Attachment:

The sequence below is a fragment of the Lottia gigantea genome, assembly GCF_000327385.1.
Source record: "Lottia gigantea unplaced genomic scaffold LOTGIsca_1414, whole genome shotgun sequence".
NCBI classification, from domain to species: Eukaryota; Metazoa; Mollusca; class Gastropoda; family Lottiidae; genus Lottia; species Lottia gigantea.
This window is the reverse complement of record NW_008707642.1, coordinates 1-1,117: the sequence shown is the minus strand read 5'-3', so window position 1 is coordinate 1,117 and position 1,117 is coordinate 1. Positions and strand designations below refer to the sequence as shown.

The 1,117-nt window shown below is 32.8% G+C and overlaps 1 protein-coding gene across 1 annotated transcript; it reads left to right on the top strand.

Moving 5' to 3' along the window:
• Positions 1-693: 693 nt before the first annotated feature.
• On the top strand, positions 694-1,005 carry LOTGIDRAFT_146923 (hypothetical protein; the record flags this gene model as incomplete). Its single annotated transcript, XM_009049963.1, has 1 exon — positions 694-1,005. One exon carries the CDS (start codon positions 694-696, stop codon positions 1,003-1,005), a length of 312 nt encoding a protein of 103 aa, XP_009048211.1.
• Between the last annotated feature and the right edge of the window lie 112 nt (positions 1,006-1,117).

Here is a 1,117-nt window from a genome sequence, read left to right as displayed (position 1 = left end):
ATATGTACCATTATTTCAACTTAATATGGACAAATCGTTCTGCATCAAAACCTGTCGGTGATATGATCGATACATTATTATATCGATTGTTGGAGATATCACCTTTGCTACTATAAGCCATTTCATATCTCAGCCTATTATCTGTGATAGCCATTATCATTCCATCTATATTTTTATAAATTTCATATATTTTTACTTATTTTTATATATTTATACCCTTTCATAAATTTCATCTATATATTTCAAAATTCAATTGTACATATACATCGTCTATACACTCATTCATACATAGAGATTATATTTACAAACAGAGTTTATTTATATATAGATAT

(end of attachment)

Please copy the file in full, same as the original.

The sequence below is a fragment of the Lottia gigantea genome, assembly GCF_000327385.1.
Source record: "Lottia gigantea unplaced genomic scaffold LOTGIsca_1414, whole genome shotgun sequence".
NCBI classification, from domain to species: Eukaryota; Metazoa; Mollusca; class Gastropoda; family Lottiidae; genus Lottia; species Lottia gigantea.
This window is the reverse complement of record NW_008707642.1, coordinates 1-1,117: the sequence shown is the minus strand read 5'-3', so window position 1 is coordinate 1,117 and position 1,117 is coordinate 1. Positions and strand designations below refer to the sequence as shown.

The 1,117-nt window shown below is 32.8% G+C and overlaps 1 protein-coding gene across 1 annotated transcript; it reads left to right on the top strand.

Moving 5' to 3' along the window:
• Positions 1-693: 693 nt before the first annotated feature.
• On the top strand, positions 694-1,005 carry LOTGIDRAFT_146923 (hypothetical protein; the record flags this gene model as incomplete). Its single annotated transcript, XM_009049963.1, has 1 exon — positions 694-1,005. One exon carries the CDS (start codon positions 694-696, stop codon positions 1,003-1,005), a length of 312 nt encoding a protein of 103 aa, XP_009048211.1.
• Between the last annotated feature and the right edge of the window lie 112 nt (positions 1,006-1,117).

Here is a 1,117-nt window from a genome sequence, read left to right as displayed (position 1 = left end):
ATATGTACCATTATTTCAACTTAATATGGACAAATCGTTCTGCATCAAAACCTGTCGGTGATATGATCGATACATTATTATATCGATTGTTGGAGATATCACCTTTGCTACTATAAGCCATTTCATATCTCAGCCTATTATCTGTGATAGCCATTATCATTCCATCTATATTTTTATAAATTTCATATATTTTTACTTATTTTTATATATTTATACCCTTTCATAAATTTCATCTATATATTTCAAAATTCAATTGTACATATACATCGTCTATACACTCATTCATACATAGAGATTATATTTACAAACAGAGTTTATTTATATATAGATAT